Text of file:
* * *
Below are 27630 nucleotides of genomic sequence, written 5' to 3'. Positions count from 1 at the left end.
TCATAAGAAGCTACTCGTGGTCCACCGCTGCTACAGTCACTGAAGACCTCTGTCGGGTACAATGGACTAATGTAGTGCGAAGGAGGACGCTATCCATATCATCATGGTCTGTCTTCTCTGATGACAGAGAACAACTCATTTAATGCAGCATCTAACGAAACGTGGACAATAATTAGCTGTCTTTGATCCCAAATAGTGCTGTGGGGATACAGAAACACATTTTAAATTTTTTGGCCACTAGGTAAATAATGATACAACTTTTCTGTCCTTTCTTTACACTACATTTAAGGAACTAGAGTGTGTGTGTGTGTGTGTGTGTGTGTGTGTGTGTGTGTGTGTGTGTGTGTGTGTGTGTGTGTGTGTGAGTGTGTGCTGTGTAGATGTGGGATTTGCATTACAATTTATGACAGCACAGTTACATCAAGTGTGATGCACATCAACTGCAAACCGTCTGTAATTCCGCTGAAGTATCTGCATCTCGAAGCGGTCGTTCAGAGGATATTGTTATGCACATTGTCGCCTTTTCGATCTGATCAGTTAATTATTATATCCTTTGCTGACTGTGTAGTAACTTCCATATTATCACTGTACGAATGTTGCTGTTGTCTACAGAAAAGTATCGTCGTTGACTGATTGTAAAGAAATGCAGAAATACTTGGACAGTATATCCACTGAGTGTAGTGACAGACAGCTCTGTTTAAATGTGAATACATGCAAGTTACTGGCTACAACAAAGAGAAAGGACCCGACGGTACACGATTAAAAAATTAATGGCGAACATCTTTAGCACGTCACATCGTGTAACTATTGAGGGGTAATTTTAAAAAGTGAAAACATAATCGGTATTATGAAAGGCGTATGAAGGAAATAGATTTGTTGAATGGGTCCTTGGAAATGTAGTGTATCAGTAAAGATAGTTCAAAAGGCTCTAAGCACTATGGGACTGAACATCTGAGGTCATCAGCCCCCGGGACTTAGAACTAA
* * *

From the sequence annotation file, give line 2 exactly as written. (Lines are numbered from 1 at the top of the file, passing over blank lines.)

TCATAAGAAGCTACTCGTGGTCCACCGCTGCTACAGTCACTGAAGACCTCTGTCGGGTACAATGGACTAATGTAGTGCGAAGGAGGACGCTATCCATATCATCATGGTCTGTCTTCTCTGATGACAGAGAACAACTCATTTAATGCAGCATCTAACGAAACGTGGACAATAATTAGCTGTCTTTGATCCCAAATAGTGCTGTGGGGATACAGAAACACATTTTAAATTTTTTGGCCACTAGGTAAATAATGATACAACTTTTCTGTCCTTTCTTTACACTACATTTAAGGAACTAGAGTGTGTGTGTGTGTGTGTGTGTGTGTGTGTGTGTGTGTGTGTGTGTGTGTGTGTGTGTGTGTGTGTGAGTGTGTGCTGTGTAGATGTGGGATTTGCATTACAATTTATGACAGCACAGTTACATCAAGTGTGATGCACATCAACTGCAAACCGTCTGTAATTCCGCTGAAGTATCTGCATCTCGAAGCGGTCGTTCAGAGGATATTGTTATGCACATTGTCGCCTTTTCGATCTGATCAGTTAATTATTATATCCTTTGCTGACTGTGTAGTAACTTCCATATTATCACTGTACGAATGTTGCTGTTGTCTACAGAAAAGTATCGTCGTTGACTGATTGTAAAGAAATGCAGAAATACTTGGACAGTATATCCACTGAGTGTAGTGACAGACAGCTCTGTTTAAATGTGAATACATGCAAGTTACTGGCTACAACAAAGAGAAAGGACCCGACGGTACACGATTAAAAAATTAATGGCGAACATCTTTAGCACGTCACATCGTGTAACTATTGAGGGGTAATTTTAAAAAGTGAAAACATAATCGGTATTATGAAAGGCGTATGAAGGAAATAGATTTGTTGAATGGGTCCTTGGAAATGTAGTGTATCAGTAAAGATAGTTCAAAAGGCTCTAAGCACTATGGGACTGAACATCTGAGGTCATCAGCCCCCGGGACTTAGAACTAA